Railways are a significant cause of environmental noise pollution in Latvia and further afield. Increasing volumes of rail freight traffic and urbanisation are both having a negative impact. Moreover, surveys indicate that railways are the third most bothersome noise source and a cause of acoustic discomfort. Considering that cargo and passenger traffic circulates on rail 24-hours a day, sustained long-term exposure to noise may result in such health problems as sleep or central nervous system disorders, decrease in operational capacity, physiological and psychological disorders, and deviations in social behaviour. Noise can also have an negative impact on pets and wildlife. Data from a 2008 noise map of Riga showed that the emissions of noise created by rail infrastructure exceed the permitted noise level per day (Lday) in corresponding built-up areas on average by 5 dB(A) or 8%, and in some places the permitted noise level was exceeded by 15 dB(A) or 25%. At night, the permitted noise level (Lnight) from railways in corresponding built-up areas was exceeded by 10-15 dB (A) or 20-30%; in some places it exceeded 25 dB(A) or 50%.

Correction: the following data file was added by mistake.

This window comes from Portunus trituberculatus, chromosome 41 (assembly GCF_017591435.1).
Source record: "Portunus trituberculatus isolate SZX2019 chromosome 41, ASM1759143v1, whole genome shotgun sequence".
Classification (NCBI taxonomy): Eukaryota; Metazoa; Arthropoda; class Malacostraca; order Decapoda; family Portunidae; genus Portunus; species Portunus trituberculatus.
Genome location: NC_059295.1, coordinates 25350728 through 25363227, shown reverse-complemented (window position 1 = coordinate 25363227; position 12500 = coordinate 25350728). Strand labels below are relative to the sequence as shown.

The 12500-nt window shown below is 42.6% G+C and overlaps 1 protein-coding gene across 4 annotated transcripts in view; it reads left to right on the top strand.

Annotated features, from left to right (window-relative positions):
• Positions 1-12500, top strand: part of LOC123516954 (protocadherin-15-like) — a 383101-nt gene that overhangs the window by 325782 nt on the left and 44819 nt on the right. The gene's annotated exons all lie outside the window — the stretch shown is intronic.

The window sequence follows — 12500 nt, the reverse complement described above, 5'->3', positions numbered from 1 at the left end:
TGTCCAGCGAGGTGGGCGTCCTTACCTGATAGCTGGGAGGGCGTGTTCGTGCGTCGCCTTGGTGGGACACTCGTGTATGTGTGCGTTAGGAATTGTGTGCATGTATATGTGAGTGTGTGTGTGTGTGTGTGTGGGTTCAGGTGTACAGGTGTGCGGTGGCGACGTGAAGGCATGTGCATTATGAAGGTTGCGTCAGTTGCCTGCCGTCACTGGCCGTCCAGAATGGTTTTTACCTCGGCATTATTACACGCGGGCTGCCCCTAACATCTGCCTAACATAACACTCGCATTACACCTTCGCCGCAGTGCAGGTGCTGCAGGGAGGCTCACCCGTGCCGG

The goal of the ISRNM project is to demonstrate a new means of reducing rail noise pollution and to adapt and apply the Dutch “Reken en Meetvoorschrift Railverkeerslawaai ‘96” (RMR) method for estimating noise from Europe's railways. The project will also test technologies for noise reduction and methods for protection against and reduction of rail noise. The technical activities of the project will be implemented in an urban environment, thus ensuring an acoustically favourable living environment for residents near rail lines in Riga.
Specific objectives are to:
- Establish the best material for the construction of noise walls as a result of modelling and acoustic tests. Simulations will be carried out using different configurations of the noise abatement walls. The project also foresees the creation of green (plant) noise barriers and will test the effect on noise levels of both the composite material and plant barrier; and
- Carry out investigations about the effectiveness of the RMR method in the mapping of rail noise, draft guidelines for adapting this method in a simplified way and propose improvements to the method, where required.
- Acoustic testing of a 1-km long noise abatement wall made from a new composite material;
- Acoustic testing of a 0.3-km long plant barrier for the abatement of rail-caused noise;
- An anticipated reduction of 10-20% in noise levels from railways as a result of the application of these methods. This will be confirmed through monitoring;
- Drafting of a noise action plan; and
- Evaluation of the effectiveness of the RMR noise assessment method; creation of new guidelines for simplifying the adaption of this method; and proposals for improvements to RMR.